Peter Carroll, MD, MPH, Receives Grant for Early Detection of Prostate Cancer


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Peter Carroll, MD, MPH

The ZERO Cancer Research Fund has awarded the Jim Lafferty Memorial Research Grant in the amount of $45,000 to Peter Carroll, MD, MPH, of the University of California San Francisco, for the purpose of researching new and improved methods for early detection of prostate cancer. The grant is part of the ZERO Cancer Research Fund, which is charged with supporting innovative, high-reward research that offers the best return on investment for patients and families fighting prostate cancer.

Identifying Aggressive vs Nonaggressive Disease

“Dr. Carroll’s research addresses an important challenge in diagnosing prostate cancer—the ability to distinguish aggressive from nonaggressive disease,” said ZERO’s CEO ­Jamie Bearse. “This promising research will give men and families more options when deciding how best to treat their prostate cancer.”

Dr. Carroll’s research includes developing a low-cost mechanism to ensure men diagnosed with low-risk disease that immediate treatment is not necessary. He proposes to do this at substantially lower cost when compared to commercially available genomic classifiers—a technique that can be done in almost all pathology laboratories around the world.

Heart of Early Detection

“My research is at the heart of early detection and addresses the major criticism of early detection—overdetection—which in the United States leads to overtreatment,” said Dr. ­Carroll.

The Jim Lafferty Memorial Research Grant was made through the ZERO Cancer Research Fund and came from a partnership between ZERO—The End of Prostate Cancer and Shining Down, a nonprofit founded by Jennifer Lafferty and Tamara Wyman in memory and honor of their husband and dear friend, Jim Lafferty, who lost his battle with prostate cancer in 2010 at the young age of 40.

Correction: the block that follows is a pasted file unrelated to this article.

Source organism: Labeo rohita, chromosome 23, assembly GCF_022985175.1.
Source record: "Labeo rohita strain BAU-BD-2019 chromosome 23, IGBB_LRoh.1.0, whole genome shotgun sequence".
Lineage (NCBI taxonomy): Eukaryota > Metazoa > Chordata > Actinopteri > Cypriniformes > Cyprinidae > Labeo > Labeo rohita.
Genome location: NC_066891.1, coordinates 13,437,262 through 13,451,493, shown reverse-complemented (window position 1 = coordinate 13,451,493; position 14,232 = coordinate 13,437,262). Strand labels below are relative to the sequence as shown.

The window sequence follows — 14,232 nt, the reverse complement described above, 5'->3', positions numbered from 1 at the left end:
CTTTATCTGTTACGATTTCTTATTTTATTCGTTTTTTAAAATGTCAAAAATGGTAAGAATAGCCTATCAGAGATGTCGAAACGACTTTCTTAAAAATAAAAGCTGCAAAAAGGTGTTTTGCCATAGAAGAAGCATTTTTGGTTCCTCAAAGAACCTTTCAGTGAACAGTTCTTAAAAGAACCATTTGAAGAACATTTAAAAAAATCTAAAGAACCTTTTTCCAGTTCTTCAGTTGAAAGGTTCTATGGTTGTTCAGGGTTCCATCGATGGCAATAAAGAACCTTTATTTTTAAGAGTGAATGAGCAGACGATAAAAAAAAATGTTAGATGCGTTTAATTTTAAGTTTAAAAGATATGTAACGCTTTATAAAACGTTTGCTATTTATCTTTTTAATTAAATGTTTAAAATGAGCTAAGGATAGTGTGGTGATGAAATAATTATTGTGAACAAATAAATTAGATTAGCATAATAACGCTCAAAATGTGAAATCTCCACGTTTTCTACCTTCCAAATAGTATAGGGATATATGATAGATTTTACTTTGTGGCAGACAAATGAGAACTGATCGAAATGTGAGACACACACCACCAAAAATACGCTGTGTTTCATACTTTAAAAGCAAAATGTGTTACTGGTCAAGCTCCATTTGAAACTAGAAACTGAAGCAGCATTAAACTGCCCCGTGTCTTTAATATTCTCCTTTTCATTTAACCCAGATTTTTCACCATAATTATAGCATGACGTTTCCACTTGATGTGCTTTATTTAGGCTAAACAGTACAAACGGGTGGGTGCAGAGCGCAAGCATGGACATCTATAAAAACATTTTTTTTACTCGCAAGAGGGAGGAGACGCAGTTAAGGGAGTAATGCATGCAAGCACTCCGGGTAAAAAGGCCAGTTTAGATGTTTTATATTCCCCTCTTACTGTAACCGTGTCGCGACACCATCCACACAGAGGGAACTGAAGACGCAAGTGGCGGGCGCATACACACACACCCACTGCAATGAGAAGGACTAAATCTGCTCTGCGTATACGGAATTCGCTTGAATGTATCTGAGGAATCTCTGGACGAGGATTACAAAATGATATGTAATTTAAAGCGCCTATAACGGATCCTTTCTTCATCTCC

Promising Research and Education

“We are absolutely thrilled to grant these funds to Dr. Carroll for early detection research,” said Tamara Gardner. “Jim’s passion was to educate men of all ages and their families about prostate cancer and treatment options. We’re honoring his memory by supporting this promising research that can help men and families.”

The ZERO Cancer Research Fund aims to raise funds and issue grants to focus on early detection and other diagnostic tools that can determine aggressive and nonaggressive prostate cancer. To learn more and support the ZERO Cancer Research Fund, visit www.zerocancer.org/zero-research-fund. ■


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